Mark Vanterpool is not buying the argument that construction works in the hills around Road Town are the main reason for the unusually large deposit of dirt all over the territory’s capital during rainfall associated with a tropical wave last Monday.
Vanterpool, who is the works minister and elected representative for the Road Town area, stated that major rainfall usually results in silt appearing whether or not construction is taking place in the hills.
He opined that – only to a small extent – hillside development may have contributed to the issue.
“I have lived around this [Road Town] area for the last 58 years or more, and it has never been any different in any major way. Every time you had a rain like this, expect to see a lot of sediments come down Hunthums Ghut. I lived in Huntums Ghut, and you always had that situation – major water bringing down a lot of sediments and then we had to deal with it on the low-lying areas [of Road Town]. So, it is not new,” Vanterpool said.
“The dirt in the town is probably helped more by the issue of development – foundations being cut and so on into the hills,” he added.
Vanterpool, in the meantime, said most of the dirt was washed into the town last week through two ghuts – including one in the Joe’s Hill area.
In that area, the government’s Social Security Board recently cut a road to facilitate construction of a housing scheme called Joe’s Hill Manor.
When BVI News Online’s freelance photographer Andre ‘Shadow’ Dawson visited the area yesterday, he noticed that a significant portion of the dirt road at Joe’s Hill Manor had been washed away, possibly ending up in the nearby ghut that dumped huge amount of dirt close to the cemetery at Long Bush.
The works minister elaborated on the ghuts. “All of the ghuts brought down lots of sediment. There were two main ghuts that brought it down – the one that ends by SupaValue was the main source of the soil left by the Admin Complex. The other ghut that came down Joe’s Hill emptied a pile of sediment in front the burial ground at Long Bush. Other smaller ghuts also brought down some soil.”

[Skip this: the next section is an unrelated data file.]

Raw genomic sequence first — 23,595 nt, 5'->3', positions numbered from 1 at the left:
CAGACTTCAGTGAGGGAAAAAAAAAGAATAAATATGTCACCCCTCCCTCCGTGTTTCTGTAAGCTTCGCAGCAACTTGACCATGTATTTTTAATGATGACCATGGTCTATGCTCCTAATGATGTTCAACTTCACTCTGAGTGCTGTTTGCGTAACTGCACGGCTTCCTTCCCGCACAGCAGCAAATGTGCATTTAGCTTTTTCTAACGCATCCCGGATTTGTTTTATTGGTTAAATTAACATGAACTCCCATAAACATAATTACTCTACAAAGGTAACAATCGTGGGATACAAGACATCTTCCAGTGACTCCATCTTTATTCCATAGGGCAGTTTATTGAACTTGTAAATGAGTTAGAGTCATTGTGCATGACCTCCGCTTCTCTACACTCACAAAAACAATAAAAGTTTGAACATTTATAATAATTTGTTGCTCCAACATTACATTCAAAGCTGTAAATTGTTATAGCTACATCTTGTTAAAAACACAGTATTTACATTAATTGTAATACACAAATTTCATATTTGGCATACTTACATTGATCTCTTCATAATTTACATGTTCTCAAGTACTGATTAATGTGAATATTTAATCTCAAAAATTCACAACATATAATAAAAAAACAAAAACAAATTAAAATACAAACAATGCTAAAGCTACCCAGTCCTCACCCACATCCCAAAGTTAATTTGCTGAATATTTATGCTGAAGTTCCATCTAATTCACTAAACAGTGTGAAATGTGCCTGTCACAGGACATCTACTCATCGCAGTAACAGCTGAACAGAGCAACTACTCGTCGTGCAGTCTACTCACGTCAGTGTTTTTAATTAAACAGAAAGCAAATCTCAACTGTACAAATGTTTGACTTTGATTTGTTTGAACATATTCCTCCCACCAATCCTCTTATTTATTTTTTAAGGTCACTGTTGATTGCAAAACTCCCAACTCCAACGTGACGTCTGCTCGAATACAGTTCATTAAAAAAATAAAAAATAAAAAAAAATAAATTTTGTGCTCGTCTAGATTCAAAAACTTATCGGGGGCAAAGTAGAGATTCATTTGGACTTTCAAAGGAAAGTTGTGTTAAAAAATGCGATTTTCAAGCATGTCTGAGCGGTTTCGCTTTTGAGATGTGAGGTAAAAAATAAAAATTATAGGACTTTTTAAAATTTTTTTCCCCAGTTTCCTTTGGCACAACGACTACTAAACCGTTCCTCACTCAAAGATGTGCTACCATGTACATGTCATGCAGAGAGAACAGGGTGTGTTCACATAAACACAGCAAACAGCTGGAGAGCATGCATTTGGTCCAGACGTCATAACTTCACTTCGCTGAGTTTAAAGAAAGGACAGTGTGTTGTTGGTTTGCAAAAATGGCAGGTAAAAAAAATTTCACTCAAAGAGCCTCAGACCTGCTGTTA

Vanterpool also noted that the unusually large amount of rainfall that happened within less than 24 hours compounded the problem. According to the government’s Department of Disaster Management, the tropical wave last week poured roughly 8.88 inches of rain in Road Town alone, and approximately 16 inches on the eastern end of Tortola.
“Normally, without that much water, the ghuts would run off relatively comfortably [into the sea], without that much [flood water and sediment] coming over into the streets. But this was more water than we have ever had in such short period of time.”
Vanterpool continued: “What has happened is that, since Wickham’s Cay was developed, the ghuts that used to empty into the ocean can’t empty as quickly. Therefore, the water comes over the bank [of the ghuts] and then it reaches over to the flat area and flooded Wickham’s Cay this time.”
Three landslide and drainage experts from Puerto Rico already are in the territory, trying to make sense of what exactly happened during the tropical wave.
Following the wave, the flood water disappeared, leaving Road Town looking like a mud town.
The Public Works Department, along with private operators of heavy duty equipment, has managed to remove truckloads of dirt from the streets of Road Town. The dirt is being dumped behind the Central Administration Complex temporarily, Vanterpool said.
The workers also power-washed some of the streets in an effort to get rid of the dirt. But there is still a lot more work to be done to bring Road Town back to its pre-rain condition. Vanterpool has appealed for patience from members of the public.
The photos below, captured by ANDRE ‘SHADOW’ DAWSON, show a roadway leading to a proposed development called Joe’s Hill Manor
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